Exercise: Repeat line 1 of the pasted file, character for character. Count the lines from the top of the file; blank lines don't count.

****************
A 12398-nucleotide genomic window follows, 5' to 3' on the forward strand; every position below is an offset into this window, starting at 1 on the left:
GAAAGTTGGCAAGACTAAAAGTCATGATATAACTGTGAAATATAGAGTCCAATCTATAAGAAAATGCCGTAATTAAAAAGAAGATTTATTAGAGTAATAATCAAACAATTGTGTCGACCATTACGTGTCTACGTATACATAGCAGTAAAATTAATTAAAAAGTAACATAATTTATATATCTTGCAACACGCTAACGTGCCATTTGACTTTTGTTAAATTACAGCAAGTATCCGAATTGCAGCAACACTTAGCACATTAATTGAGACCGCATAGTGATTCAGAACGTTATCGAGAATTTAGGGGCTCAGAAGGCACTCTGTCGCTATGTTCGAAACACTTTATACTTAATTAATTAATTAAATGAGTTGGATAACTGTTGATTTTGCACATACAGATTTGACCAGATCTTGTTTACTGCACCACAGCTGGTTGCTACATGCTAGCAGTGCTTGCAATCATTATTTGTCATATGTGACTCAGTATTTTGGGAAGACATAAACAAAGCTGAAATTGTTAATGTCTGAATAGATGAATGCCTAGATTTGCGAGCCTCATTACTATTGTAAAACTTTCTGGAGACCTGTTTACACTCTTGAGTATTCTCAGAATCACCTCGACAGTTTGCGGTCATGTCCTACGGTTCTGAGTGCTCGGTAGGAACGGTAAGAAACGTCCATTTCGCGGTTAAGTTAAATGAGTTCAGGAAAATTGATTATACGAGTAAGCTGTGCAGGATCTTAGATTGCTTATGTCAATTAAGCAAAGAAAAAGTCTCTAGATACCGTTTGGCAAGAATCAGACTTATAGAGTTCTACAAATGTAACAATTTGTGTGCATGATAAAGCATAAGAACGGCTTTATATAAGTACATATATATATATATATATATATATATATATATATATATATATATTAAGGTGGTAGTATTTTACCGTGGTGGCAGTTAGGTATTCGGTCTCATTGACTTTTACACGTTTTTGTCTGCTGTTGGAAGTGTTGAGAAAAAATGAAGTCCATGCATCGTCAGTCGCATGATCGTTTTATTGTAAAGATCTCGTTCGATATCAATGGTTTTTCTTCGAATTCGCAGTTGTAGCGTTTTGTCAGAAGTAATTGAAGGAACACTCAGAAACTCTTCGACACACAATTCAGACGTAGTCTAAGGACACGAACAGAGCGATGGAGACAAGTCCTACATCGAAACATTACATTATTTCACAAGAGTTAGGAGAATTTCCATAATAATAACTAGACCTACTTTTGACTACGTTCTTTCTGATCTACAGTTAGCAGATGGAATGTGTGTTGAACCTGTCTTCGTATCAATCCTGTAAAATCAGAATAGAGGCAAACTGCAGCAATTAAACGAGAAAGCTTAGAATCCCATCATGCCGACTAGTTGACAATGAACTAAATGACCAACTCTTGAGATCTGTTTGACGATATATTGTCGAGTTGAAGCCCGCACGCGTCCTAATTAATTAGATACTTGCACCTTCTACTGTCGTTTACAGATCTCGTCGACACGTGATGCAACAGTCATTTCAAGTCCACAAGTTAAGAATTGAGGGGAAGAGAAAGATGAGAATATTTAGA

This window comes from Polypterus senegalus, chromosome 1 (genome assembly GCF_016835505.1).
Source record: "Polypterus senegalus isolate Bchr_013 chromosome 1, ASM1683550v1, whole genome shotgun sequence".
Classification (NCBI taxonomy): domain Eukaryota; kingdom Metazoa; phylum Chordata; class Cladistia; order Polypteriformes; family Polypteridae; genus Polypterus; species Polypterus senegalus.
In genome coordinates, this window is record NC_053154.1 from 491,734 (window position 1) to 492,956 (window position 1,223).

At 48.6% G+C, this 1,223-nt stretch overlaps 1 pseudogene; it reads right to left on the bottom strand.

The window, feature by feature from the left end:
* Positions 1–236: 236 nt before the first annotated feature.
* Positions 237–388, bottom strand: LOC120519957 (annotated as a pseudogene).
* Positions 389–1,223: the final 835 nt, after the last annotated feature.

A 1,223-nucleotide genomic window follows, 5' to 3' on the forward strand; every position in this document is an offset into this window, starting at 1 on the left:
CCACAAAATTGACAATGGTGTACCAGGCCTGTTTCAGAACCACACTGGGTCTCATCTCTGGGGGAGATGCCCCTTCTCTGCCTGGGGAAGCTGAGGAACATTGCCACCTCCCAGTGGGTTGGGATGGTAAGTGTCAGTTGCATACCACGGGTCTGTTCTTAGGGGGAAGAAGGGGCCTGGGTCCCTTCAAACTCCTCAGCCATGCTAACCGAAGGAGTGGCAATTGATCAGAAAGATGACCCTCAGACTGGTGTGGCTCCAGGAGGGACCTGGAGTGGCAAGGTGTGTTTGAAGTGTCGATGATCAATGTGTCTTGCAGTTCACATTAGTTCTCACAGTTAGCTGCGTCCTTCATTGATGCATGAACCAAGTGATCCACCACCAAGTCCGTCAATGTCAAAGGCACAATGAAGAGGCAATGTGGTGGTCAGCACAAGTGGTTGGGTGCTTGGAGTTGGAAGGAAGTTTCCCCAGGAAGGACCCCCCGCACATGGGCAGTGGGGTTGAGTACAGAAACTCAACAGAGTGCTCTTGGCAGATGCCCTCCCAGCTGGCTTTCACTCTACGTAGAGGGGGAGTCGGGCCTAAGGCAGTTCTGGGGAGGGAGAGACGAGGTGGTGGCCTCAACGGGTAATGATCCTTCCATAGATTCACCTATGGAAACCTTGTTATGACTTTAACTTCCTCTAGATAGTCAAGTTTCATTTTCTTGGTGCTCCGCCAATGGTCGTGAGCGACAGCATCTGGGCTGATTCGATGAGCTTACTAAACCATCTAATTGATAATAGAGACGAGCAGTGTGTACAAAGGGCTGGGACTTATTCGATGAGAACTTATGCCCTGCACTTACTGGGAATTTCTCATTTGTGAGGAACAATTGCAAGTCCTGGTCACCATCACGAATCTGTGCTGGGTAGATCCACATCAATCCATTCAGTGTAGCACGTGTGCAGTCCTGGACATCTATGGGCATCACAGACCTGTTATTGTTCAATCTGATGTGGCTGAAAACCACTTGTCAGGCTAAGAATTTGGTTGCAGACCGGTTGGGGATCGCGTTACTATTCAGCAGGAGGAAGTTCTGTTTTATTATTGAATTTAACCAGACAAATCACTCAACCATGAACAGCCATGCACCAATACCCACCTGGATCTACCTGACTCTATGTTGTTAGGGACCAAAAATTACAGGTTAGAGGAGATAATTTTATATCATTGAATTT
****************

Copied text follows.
A 12398-nucleotide genomic window follows, 5' to 3' on the forward strand; every position below is an offset into this window, starting at 1 on the left: